Official website says, I-MASTER radar weighs 30 kg
Wiki says LMM weigh 13 kg each (only missile), so with its launcher and control wiring, 2 LMM might weigh nearly 30 kg.
In addition, S-100 is supposed to carry FLIR/EOS turret.
I think it is VERY important not to put many things on this small system.
You fly 2 one with missiles one with radar 🙂
Thanks, was tricky getting a sense of scale fromt he photos in the article
Thanks. I thought it was needed.
Wonder how many s100 the RN gets for its £20m?
I hope it is 8-10 sets as a set of 2 with a ground station is supposed to be around 2 million. If that will be the case we will see. Even 5 sets would be great especially if we give them to the rivers. Else 20 million seems very expensive.
1 system only, Australia bought 40 for around $1 billion ($24m each). I-MASTER SAR, datalink to combat system will cost the money – the platform is the least of it. More may come if they are successful. Have advantage of being small enough to fit in a container for PODs system, if needed.
Thats the price for a ’30 yr program’, maybe includes upgrades and maintenance.
No way its has almost the same hardware cost as standard UH-60 ‘fly away’
Look at the costs for the Thai programme. First two Camcopters $19.4m; second two $18.3m. It all depends on the extras. We are contracting for an extensible two year capability, not just the Camcopters, so the costs won’t be directly comparable anyway.
Instead ask, how many would you contract for, for 24/7 coverage for one ship plus training? Then ask, would the RN pay for any more sets than that without yet more testing?
This is what the US Army basic UH-60M new build costs
https://www.shephardmedia.com/news/defence-helicopter/us-army-and-sikorsky-agree-new-uh-60-black-hawk-multiyear-deal/$2.3 bill for 120 machines is almost $20 mill each. Often the engines are the most expensive part. of course thats a long production line history as well.
I would be very surprised if these little UAVs cost more than $5 mill each, fully equipped.
maybe the UK is doing it under a PPP , the most expensive way as the cost of the capital is included
I doubt they have even bought them, any more than they initially bought the B1 Rivers or the Points. there’s probably an option to buy later.
The line ” fraction of the cost of a crewed helicopter” is almost a throw away but i have never seen a rigorous apples and apples cost comparison . Relative to a Merlin and/or Wildcat maybe so but my experience with operating a light off the shelf commercial helicopter in the grey funnel line as a crewed enterprise indicates otherwise definitely. We never up-systemed the LUH to take good advantage of it. Certainly the more available costs of the USN Firescout program are eye watering and although it is tempting to guess i have no good idea how worthwhile the system is capability v/v attrition etc. The available project costs of S 100 indicate it is a costly platform in terms of airframe performance but that leaves out operational capability, deck performance, people costs etc because good data is not available. Unproven assumption abounds. I hope that we can soon put some granularity into true cost of uncrewed . And certainly a trials program is well justified.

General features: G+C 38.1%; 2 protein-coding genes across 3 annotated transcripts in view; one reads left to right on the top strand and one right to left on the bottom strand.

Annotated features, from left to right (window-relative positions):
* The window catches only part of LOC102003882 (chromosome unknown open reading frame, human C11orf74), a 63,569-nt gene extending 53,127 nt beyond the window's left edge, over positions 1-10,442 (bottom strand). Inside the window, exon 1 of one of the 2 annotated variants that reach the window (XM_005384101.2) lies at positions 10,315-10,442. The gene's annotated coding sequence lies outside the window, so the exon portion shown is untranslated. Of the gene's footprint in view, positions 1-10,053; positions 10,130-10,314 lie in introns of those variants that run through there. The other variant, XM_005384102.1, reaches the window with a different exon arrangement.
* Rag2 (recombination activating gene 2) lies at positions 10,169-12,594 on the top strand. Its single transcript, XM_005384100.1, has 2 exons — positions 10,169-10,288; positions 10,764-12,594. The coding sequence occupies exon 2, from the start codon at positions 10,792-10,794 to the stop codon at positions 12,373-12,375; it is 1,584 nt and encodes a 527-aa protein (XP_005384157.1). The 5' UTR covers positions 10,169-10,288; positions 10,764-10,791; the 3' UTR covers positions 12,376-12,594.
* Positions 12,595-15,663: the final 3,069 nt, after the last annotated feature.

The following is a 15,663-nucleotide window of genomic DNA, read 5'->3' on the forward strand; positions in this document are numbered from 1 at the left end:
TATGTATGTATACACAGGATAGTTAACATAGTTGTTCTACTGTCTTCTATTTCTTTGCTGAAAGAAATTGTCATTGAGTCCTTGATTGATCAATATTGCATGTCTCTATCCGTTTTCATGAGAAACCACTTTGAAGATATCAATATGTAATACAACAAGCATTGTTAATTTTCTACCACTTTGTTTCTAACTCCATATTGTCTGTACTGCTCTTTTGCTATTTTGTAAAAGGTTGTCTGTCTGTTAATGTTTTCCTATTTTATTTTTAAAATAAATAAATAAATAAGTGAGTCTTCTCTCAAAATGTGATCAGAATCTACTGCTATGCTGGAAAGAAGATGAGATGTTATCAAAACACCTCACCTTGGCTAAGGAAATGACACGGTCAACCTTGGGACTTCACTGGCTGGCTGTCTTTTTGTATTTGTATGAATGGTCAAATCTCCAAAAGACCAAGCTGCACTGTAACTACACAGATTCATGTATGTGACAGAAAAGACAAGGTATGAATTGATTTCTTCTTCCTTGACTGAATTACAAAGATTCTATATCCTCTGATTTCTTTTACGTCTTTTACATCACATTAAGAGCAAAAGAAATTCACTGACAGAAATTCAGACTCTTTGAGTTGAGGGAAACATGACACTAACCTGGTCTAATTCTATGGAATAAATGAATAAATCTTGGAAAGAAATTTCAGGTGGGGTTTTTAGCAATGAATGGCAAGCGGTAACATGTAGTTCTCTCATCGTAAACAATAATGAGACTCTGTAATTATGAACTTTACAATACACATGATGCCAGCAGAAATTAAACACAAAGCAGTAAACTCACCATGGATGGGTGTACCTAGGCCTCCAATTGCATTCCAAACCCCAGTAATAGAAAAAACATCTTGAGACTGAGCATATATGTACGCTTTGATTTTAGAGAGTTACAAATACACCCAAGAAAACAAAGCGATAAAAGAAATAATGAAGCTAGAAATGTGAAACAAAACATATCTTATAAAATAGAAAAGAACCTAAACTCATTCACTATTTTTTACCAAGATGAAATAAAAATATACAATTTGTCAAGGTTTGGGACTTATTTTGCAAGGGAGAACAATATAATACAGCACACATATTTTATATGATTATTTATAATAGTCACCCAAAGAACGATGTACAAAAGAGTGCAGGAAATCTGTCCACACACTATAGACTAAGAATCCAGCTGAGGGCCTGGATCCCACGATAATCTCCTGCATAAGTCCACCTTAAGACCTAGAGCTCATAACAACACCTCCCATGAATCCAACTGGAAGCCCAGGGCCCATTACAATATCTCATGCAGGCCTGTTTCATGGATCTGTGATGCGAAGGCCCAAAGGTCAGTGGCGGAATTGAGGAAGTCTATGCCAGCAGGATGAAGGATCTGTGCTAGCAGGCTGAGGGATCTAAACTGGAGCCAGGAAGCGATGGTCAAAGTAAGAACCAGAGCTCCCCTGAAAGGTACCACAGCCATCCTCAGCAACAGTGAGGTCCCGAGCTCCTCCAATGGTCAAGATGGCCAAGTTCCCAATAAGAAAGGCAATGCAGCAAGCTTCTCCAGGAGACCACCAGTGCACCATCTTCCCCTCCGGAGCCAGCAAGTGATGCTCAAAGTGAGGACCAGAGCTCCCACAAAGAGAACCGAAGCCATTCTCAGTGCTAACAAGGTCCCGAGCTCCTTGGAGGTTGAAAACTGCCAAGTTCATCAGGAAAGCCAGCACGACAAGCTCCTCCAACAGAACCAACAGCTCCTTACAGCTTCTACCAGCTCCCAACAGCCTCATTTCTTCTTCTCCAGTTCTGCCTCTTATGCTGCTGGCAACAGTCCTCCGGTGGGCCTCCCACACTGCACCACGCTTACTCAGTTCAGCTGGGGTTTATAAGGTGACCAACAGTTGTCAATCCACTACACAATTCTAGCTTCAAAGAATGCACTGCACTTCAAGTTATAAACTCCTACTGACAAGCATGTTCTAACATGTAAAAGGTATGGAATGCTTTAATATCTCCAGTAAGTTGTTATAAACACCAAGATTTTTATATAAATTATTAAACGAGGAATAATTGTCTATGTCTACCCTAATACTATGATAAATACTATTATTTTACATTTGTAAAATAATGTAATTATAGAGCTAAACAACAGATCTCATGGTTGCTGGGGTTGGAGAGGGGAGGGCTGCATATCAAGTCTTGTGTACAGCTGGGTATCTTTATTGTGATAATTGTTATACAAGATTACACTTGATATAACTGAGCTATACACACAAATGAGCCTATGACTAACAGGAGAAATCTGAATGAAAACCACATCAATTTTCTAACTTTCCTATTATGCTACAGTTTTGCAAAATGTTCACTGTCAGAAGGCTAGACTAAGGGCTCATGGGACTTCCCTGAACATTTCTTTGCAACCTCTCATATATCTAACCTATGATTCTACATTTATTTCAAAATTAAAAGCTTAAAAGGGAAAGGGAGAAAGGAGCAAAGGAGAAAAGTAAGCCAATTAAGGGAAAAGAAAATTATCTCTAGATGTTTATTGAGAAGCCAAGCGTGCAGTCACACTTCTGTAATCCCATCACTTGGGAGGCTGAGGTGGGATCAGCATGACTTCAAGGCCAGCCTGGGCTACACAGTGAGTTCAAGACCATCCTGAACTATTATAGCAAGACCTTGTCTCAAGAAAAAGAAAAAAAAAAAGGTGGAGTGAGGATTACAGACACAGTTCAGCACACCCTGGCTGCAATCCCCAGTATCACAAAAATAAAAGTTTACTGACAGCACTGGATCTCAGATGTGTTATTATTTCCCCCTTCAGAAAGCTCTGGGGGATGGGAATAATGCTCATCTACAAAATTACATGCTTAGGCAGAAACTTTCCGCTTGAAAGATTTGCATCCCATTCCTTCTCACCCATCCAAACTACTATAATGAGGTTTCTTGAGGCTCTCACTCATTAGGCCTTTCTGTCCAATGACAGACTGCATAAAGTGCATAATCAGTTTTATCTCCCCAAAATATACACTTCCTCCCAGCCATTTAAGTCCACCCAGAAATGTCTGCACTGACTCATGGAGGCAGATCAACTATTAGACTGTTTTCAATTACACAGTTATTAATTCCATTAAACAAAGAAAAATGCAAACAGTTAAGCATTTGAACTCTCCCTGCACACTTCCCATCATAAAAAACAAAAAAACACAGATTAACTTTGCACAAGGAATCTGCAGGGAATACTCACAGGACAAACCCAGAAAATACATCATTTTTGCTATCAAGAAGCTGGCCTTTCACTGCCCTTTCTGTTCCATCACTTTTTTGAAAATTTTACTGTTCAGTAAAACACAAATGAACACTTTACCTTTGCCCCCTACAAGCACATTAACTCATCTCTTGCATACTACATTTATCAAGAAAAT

They always need someone on ship trained and actually controlling the drone chopper.
But the RN likes more desk jobs , even on ships , but onshore is best of all. Maybe thats where its heading with the ship just being a relay to the ‘console jockeys’ in some HQ.
Directing a mission via long range data link may be possible but actually flying a UAV is not. The time lag in getting data to the operator and commands back is just too long. In the future the use of low orbit coms constellations may help or AI enabled auto pilots. But today you need a controller close by.